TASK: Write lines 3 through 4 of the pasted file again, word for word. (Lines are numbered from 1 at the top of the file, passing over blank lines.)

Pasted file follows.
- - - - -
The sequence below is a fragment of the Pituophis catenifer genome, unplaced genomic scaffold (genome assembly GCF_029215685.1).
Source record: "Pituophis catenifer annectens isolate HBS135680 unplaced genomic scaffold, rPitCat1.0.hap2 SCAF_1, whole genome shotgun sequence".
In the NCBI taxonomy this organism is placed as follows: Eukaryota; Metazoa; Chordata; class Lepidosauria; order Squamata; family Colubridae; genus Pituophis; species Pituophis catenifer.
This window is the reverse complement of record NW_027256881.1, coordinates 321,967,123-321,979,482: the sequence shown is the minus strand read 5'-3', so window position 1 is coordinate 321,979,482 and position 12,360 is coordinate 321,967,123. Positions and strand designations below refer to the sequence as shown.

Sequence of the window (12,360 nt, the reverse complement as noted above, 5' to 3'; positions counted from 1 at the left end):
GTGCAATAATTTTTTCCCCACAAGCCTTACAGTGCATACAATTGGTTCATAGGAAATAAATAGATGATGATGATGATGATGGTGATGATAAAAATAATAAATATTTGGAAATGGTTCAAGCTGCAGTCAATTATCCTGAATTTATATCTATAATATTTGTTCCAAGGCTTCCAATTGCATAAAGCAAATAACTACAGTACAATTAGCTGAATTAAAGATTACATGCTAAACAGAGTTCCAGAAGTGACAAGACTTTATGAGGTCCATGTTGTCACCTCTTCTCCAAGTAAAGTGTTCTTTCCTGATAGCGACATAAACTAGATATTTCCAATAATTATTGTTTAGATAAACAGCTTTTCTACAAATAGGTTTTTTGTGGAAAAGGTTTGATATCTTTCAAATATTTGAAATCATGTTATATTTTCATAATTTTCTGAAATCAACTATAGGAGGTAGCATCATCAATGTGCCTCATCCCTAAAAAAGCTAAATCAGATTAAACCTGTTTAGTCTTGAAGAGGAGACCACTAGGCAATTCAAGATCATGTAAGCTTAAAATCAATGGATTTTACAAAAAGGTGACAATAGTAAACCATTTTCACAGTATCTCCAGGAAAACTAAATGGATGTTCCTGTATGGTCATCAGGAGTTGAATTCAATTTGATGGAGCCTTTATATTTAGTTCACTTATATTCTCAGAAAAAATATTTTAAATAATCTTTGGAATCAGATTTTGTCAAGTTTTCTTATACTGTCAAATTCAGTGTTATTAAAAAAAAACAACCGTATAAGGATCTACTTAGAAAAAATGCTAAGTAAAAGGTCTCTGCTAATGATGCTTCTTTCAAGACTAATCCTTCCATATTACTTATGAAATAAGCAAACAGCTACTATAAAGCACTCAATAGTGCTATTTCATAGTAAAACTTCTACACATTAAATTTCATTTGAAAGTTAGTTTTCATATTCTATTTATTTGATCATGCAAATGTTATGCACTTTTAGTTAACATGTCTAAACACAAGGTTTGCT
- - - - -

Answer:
In the NCBI taxonomy this organism is placed as follows: Eukaryota; Metazoa; Chordata; class Lepidosauria; order Squamata; family Colubridae; genus Pituophis; species Pituophis catenifer.
This window is the reverse complement of record NW_027256881.1, coordinates 321,967,123-321,979,482: the sequence shown is the minus strand read 5'-3', so window position 1 is coordinate 321,979,482 and position 12,360 is coordinate 321,967,123. Positions and strand designations below refer to the sequence as shown.